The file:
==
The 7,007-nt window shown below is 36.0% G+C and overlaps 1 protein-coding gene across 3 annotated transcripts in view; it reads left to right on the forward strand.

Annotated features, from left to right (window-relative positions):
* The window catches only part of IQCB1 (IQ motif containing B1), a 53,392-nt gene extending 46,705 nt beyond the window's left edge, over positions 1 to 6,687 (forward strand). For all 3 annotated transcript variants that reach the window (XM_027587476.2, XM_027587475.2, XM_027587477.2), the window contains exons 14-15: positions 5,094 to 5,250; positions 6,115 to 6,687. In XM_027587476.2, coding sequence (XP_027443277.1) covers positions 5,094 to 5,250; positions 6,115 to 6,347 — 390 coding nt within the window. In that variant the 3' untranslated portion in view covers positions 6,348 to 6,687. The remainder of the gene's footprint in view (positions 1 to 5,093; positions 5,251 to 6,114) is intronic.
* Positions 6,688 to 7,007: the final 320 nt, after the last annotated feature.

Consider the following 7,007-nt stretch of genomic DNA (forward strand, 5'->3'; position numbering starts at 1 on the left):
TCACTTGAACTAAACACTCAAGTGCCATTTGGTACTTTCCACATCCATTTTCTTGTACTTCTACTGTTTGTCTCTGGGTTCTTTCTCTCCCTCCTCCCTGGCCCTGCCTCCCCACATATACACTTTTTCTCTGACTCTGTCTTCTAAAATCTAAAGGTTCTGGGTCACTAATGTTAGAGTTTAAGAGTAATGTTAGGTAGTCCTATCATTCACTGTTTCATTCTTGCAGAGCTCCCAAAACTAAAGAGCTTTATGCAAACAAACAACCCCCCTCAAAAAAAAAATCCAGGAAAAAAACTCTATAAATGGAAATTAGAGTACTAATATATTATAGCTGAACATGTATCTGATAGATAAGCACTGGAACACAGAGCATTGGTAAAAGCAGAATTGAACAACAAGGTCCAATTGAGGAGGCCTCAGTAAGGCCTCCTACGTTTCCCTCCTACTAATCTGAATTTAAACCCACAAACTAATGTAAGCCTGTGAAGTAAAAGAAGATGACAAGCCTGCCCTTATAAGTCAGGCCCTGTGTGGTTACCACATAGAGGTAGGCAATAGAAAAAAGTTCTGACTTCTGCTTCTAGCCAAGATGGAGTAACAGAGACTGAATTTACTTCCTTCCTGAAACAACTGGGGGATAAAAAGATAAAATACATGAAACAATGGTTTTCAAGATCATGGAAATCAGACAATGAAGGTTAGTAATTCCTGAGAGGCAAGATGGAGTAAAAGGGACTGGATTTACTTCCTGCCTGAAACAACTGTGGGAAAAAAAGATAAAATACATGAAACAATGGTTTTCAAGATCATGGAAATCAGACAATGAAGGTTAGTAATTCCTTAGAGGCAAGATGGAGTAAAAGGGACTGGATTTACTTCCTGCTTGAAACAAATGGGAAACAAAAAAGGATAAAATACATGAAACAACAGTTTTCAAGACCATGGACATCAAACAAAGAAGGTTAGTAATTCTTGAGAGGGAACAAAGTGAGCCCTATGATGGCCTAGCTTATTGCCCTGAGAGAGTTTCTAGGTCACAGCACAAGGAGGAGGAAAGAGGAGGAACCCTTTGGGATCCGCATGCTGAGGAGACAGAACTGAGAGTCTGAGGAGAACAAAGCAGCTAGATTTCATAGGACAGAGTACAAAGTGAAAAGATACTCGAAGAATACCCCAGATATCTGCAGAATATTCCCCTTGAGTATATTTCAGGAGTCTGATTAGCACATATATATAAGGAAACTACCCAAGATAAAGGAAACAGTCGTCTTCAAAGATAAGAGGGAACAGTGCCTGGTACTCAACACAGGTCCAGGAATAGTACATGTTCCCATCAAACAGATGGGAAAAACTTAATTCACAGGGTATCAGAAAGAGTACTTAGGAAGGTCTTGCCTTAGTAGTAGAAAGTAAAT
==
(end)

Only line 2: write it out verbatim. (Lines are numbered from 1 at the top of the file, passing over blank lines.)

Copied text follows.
Annotated features, from left to right (window-relative positions):